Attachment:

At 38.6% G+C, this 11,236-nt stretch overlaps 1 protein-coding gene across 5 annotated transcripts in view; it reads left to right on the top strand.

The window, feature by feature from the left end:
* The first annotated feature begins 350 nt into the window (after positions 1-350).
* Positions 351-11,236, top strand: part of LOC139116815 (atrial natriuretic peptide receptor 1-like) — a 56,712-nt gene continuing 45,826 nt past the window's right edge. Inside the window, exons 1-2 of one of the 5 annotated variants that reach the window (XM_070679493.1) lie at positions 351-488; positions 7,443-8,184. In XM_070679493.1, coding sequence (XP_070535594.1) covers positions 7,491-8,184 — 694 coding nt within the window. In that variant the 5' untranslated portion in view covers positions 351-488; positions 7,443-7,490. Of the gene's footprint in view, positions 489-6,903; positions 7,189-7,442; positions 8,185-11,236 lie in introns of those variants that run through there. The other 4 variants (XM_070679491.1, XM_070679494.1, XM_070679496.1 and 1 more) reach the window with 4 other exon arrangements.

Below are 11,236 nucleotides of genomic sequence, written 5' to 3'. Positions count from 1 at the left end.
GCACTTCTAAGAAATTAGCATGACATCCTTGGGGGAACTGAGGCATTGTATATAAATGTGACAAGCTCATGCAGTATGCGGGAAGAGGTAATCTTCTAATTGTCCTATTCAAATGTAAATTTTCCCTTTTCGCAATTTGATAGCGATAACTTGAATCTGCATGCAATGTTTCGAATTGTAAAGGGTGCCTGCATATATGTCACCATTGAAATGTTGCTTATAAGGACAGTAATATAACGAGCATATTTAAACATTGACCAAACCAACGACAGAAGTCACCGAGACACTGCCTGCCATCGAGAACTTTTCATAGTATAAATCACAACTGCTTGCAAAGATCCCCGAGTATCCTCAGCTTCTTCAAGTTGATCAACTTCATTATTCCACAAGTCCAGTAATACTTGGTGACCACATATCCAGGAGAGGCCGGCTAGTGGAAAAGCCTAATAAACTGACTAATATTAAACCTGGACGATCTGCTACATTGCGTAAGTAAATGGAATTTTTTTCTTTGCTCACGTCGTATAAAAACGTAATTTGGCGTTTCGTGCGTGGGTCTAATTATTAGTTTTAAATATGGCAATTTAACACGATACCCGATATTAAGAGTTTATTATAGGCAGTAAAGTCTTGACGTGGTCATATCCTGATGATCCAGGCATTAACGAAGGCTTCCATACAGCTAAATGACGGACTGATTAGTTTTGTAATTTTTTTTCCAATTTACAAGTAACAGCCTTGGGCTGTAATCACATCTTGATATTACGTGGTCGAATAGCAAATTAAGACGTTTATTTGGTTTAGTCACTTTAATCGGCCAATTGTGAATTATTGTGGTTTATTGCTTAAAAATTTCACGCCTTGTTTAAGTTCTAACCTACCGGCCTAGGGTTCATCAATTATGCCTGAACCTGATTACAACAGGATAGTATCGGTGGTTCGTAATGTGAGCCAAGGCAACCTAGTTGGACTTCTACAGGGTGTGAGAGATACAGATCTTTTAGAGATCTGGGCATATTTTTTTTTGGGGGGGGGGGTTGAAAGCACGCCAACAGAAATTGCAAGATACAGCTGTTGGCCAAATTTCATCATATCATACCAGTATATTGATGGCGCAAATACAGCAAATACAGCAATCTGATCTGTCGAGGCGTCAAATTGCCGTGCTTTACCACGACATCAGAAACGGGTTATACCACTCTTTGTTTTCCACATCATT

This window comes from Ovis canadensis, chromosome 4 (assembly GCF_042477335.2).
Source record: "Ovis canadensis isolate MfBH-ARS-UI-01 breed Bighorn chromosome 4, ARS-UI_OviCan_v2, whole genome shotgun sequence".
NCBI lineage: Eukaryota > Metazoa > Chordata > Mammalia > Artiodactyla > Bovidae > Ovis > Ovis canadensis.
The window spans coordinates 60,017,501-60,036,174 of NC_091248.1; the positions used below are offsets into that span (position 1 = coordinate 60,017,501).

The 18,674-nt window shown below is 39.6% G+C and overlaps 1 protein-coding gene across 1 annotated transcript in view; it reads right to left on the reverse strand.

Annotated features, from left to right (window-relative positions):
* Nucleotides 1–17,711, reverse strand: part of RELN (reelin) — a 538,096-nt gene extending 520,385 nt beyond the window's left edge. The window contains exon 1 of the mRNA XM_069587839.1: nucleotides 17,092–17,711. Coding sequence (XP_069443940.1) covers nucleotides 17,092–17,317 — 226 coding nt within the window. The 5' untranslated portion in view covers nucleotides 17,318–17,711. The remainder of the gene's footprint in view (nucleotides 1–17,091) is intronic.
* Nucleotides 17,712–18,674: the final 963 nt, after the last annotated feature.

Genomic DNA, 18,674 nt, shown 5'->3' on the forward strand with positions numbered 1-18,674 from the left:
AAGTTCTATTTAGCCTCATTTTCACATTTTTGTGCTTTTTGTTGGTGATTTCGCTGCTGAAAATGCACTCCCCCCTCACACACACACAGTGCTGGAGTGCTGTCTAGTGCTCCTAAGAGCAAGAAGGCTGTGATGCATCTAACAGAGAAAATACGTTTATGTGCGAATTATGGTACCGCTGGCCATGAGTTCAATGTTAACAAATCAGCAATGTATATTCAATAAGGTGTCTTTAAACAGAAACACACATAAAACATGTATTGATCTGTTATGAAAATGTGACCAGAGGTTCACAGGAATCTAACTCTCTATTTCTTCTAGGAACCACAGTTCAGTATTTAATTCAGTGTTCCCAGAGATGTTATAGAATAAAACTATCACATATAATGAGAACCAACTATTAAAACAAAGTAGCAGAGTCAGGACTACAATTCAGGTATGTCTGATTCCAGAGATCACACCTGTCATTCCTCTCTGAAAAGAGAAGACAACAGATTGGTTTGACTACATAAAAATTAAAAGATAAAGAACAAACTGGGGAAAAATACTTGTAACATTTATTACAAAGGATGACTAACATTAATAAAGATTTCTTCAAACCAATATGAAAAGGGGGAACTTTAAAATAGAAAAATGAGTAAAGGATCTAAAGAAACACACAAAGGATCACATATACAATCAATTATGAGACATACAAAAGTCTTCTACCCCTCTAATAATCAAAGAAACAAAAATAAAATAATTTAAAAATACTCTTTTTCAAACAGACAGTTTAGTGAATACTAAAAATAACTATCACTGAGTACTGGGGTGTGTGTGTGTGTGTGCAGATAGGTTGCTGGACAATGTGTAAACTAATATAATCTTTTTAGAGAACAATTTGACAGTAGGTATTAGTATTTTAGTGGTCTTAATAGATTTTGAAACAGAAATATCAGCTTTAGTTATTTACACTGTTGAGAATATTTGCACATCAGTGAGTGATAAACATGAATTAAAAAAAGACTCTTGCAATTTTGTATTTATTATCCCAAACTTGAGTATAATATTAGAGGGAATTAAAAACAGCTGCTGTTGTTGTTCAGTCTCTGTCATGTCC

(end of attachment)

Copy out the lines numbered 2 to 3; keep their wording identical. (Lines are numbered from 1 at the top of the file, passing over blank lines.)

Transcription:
The window, feature by feature from the left end:
* The first annotated feature begins 350 nt into the window (after positions 1-350).